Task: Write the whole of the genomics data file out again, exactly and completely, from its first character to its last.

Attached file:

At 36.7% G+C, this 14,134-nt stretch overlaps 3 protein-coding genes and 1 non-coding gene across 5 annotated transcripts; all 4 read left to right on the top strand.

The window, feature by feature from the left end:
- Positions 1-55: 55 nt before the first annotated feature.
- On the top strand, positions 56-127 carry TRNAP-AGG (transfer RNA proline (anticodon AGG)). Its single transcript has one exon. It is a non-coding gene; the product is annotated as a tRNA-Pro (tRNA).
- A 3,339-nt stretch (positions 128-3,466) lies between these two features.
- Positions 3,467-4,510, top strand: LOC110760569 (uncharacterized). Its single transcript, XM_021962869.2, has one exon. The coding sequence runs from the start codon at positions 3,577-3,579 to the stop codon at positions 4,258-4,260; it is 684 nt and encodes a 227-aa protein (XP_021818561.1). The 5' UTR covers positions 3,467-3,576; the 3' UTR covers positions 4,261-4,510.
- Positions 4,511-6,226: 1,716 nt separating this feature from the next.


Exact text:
At 36.7% G+C, this 14,134-nt stretch overlaps 3 protein-coding genes and 1 non-coding gene across 5 annotated transcripts; all 4 read left to right on the top strand.

The window, feature by feature from the left end:
- Positions 1-55: 55 nt before the first annotated feature.
- On the top strand, positions 56-127 carry TRNAP-AGG (transfer RNA proline (anticodon AGG)). Its single transcript has one exon. It is a non-coding gene; the product is annotated as a tRNA-Pro (tRNA).
- A 3,339-nt stretch (positions 128-3,466) lies between these two features.
- Positions 3,467-4,510, top strand: LOC110760569 (uncharacterized). Its single transcript, XM_021962869.2, has one exon. The coding sequence runs from the start codon at positions 3,577-3,579 to the stop codon at positions 4,258-4,260; it is 684 nt and encodes a 227-aa protein (XP_021818561.1). The 5' UTR covers positions 3,467-3,576; the 3' UTR covers positions 4,261-4,510.
- Positions 4,511-6,226: 1,716 nt separating this feature from the next.